Experts are now gearing up for the next step, which is to hold clinical trials and toxicity studies before seeking permission from the Ministry of Ayush and the Drug Controller of India (DCI) for commercial production.
The project was undertaken jointly by the Department of Biotechnology (DBT), under the Ministry of Science and Technology, the International Centre for Genetic Engineering and Biotechnology and Ranbaxy Research Laboratory (now owned by Sun Pharma), and employed Ayurveda in devising the drug.
According to Professor Vaidya KS Dhiman, Director General of CCRAS, the Double-Blind Placebo-Controlled Clinical Trial, which is a medical study involving human participants and is an internationally accepted method of testing is going on in the medical colleges of Belgaum and Kolar.
This drug has been made with seven herbal ingredients which are in use in Ayurveda system of medicine since centuries, Dhiman said.
As such, there is no direct references and description regarding dengue in Ayurveda and Siddha literature.
“We started working on making this drug in 2015 and in the process pilot studies were conducted in Medanta Hospital, Gurgaon, and in the medical colleges of Belgaum and Kolar which proved the clinical safety and efficacy of this drug in the management and treatment of dengue. We had prepared the drug by June last year,” Dhiman said.
During the pilot study, 90 patients were given this drug in highly concentrated liquid form. But in the ongoing clinical trial, the drug is given in tablet form.
Dengue is caused by the Aedes aegypti mosquito which breeds in clean water. The symptoms of dengue include high fever, joint pains, headache, nausea, vomiting, dip in blood pressure along with a characteristic skin rash.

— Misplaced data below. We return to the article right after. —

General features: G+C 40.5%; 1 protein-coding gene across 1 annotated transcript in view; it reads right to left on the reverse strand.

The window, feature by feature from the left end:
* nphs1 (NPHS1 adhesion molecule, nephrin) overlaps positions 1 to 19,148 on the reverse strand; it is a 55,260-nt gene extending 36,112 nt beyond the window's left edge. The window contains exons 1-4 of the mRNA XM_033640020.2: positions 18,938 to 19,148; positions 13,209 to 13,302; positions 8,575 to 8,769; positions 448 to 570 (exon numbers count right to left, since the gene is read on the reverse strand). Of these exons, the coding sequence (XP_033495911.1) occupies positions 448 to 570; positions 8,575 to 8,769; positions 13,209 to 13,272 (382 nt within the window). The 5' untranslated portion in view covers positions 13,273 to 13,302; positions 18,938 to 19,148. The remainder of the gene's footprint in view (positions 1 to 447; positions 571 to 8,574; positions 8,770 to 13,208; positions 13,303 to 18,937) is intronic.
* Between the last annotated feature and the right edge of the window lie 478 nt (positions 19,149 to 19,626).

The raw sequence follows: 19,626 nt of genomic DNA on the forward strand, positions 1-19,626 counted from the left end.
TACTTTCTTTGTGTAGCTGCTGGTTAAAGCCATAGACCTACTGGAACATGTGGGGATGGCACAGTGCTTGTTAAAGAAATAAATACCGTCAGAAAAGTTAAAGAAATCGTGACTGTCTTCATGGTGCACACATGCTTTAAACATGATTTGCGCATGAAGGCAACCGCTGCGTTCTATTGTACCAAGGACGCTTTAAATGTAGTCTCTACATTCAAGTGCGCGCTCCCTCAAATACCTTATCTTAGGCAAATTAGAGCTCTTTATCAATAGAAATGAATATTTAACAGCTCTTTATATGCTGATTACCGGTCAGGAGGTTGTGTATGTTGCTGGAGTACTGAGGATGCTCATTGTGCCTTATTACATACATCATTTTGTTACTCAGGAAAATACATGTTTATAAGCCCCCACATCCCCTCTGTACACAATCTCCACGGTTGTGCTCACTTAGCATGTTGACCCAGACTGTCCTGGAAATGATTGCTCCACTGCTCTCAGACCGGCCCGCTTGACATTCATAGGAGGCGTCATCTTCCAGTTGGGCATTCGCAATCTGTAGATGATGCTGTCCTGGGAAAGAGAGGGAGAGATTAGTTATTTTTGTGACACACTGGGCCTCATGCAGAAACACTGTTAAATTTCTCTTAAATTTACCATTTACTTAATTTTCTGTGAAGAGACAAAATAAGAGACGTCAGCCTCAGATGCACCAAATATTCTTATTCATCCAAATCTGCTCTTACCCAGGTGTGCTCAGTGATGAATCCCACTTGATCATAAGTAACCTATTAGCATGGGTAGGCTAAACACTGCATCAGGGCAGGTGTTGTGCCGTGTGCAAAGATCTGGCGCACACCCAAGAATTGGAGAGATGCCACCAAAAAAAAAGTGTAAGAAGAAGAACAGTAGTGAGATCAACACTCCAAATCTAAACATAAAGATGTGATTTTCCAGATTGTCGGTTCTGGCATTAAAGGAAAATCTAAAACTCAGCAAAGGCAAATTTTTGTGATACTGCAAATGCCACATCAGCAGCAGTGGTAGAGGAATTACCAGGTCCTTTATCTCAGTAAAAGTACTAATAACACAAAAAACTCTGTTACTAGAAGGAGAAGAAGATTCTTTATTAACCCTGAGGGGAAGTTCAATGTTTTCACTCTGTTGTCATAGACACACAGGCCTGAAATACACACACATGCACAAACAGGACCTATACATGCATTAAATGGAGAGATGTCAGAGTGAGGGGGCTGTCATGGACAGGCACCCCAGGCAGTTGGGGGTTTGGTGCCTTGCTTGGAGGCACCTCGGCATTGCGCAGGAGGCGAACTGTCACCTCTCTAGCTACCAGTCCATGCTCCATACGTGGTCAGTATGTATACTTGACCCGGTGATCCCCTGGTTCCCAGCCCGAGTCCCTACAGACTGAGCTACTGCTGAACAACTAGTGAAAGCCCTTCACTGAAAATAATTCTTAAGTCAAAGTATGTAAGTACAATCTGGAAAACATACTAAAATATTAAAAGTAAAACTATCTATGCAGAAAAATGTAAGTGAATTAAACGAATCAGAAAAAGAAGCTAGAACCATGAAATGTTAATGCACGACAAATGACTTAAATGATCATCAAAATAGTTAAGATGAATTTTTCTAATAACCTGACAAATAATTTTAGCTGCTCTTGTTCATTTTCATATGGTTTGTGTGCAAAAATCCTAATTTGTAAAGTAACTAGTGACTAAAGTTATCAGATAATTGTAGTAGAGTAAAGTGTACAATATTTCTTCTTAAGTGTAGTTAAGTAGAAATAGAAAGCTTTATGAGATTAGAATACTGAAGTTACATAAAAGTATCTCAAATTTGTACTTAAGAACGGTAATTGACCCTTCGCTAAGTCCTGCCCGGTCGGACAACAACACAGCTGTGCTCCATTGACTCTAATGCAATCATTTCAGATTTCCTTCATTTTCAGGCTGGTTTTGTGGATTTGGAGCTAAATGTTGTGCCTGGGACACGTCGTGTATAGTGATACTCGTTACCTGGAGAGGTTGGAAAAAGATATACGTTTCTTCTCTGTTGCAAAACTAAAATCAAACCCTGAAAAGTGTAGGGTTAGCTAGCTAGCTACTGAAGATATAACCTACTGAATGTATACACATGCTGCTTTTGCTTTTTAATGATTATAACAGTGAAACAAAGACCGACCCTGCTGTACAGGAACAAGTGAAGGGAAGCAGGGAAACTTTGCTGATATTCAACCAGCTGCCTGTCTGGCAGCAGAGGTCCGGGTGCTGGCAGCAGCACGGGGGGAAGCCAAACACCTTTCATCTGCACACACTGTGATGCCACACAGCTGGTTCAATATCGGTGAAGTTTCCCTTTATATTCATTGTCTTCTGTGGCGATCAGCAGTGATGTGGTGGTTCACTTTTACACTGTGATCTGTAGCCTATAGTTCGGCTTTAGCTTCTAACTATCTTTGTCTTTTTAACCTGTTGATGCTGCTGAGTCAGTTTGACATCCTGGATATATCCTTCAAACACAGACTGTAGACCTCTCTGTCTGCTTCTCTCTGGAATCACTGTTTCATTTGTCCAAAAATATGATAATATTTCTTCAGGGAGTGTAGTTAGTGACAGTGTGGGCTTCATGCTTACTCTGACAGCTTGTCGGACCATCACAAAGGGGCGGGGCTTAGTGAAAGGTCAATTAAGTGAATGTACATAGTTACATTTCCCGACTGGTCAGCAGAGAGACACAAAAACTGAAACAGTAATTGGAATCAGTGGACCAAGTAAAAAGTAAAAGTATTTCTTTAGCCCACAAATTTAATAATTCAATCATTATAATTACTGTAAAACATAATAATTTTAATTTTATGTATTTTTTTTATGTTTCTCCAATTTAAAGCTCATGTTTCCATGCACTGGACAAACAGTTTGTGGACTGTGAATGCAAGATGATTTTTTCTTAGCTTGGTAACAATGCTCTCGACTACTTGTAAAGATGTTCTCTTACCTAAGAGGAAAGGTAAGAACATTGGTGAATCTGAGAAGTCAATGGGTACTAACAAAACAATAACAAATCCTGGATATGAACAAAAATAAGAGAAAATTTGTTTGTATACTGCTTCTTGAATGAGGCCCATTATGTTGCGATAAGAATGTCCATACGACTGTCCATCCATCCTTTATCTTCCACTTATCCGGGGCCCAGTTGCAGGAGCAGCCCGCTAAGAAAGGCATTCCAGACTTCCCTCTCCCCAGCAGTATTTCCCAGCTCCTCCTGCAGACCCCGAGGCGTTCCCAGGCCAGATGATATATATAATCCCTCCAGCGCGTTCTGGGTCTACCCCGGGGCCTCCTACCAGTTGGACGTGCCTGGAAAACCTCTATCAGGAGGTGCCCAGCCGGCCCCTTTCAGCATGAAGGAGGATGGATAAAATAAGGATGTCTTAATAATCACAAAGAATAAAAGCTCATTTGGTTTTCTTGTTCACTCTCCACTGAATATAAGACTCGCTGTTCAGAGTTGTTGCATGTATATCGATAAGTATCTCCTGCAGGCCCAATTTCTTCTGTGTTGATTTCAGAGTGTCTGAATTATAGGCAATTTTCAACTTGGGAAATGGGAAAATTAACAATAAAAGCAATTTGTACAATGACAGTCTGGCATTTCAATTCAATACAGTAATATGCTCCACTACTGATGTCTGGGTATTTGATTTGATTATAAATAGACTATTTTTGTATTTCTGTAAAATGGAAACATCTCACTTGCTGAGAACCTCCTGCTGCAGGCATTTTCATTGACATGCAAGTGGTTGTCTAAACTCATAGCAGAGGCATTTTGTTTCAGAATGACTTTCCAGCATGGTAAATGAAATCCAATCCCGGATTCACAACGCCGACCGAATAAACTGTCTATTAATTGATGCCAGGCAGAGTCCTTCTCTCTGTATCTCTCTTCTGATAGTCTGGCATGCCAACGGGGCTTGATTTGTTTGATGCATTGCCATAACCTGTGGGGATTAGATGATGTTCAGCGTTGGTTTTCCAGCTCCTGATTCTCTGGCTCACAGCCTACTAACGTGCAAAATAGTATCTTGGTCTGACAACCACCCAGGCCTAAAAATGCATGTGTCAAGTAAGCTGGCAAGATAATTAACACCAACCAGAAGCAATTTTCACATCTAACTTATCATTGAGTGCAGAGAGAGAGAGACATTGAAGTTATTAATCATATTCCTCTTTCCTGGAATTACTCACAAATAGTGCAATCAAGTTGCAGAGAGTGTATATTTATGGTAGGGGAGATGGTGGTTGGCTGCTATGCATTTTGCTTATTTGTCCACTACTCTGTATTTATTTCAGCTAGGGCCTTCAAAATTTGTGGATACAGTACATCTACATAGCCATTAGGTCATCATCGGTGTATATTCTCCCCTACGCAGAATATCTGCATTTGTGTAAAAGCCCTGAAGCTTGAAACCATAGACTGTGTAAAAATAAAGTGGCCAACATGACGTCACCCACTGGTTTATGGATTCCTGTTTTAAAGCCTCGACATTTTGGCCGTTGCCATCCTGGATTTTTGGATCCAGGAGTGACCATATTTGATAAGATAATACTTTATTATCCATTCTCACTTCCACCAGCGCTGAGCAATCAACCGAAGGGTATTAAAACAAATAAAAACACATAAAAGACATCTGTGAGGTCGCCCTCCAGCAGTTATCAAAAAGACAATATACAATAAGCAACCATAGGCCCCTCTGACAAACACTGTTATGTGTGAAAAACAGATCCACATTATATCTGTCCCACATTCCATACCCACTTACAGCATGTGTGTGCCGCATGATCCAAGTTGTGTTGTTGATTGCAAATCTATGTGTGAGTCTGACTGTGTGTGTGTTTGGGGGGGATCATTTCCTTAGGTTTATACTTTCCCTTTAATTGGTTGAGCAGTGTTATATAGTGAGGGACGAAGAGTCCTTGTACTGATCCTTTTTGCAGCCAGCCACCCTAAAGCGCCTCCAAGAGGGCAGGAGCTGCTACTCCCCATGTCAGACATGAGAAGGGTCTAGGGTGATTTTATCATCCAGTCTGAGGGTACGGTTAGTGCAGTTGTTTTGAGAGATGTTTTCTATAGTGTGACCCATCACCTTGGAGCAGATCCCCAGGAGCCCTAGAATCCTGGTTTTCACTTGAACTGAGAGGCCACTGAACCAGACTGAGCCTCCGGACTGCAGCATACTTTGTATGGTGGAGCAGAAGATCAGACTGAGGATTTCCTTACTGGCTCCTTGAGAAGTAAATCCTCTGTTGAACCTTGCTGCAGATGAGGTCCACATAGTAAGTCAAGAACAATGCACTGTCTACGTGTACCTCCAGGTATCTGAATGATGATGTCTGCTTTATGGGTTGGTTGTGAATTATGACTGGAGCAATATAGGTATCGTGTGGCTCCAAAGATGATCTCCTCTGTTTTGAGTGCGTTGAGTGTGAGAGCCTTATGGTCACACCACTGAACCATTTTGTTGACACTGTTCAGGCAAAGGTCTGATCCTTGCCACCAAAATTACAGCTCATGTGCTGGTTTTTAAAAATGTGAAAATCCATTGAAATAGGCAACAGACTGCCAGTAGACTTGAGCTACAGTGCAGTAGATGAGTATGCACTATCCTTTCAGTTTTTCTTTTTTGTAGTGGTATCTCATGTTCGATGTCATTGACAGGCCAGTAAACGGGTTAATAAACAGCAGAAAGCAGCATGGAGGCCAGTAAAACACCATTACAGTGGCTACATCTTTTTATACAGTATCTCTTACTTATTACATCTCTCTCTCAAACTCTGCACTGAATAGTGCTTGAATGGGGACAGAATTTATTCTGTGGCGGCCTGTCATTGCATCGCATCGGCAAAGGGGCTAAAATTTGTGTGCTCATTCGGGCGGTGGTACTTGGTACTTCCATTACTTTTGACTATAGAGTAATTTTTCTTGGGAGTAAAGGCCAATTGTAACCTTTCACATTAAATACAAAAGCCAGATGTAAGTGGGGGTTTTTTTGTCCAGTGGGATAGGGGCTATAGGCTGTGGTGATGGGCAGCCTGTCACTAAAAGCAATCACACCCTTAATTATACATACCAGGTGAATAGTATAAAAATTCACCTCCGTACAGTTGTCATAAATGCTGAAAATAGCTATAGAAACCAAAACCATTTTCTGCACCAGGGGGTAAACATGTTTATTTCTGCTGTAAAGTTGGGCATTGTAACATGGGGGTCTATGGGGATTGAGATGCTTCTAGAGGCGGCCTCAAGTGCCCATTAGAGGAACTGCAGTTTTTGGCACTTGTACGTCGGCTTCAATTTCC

Though the fever does not last beyond a week, in some cases there is a severe drop in the level of platelets which turn fatal.
At present, there is no specific drug or antibiotic to treat dengue and the treatment focuses on providing relief from the symptoms. Rest and fluid intake for adequate hydration is important.
Dengue, a mosquito-borne viral disease, poses a significant global public health risk. In tropical countries such as India, where periodic dengue outbreaks can be correlated to the high prevalence of the mosquito vector circulation of all four dengue viruses (DENVs) and the high population density, a drug for dengue is being increasingly recognised as an unmet public health need.
According to WHO, dengue is the fastest growing mosquito-borne disease in the world today, causing nearly 400 million infections every year.
India in 2017 has seen 15, 7220 cases of dengue and 250 deaths due to the disease (till December 24), as per the National Vector Borne Disease Control Programme (NVBDCP) data. In 2016, the country registered 129166 cases and 245 deaths.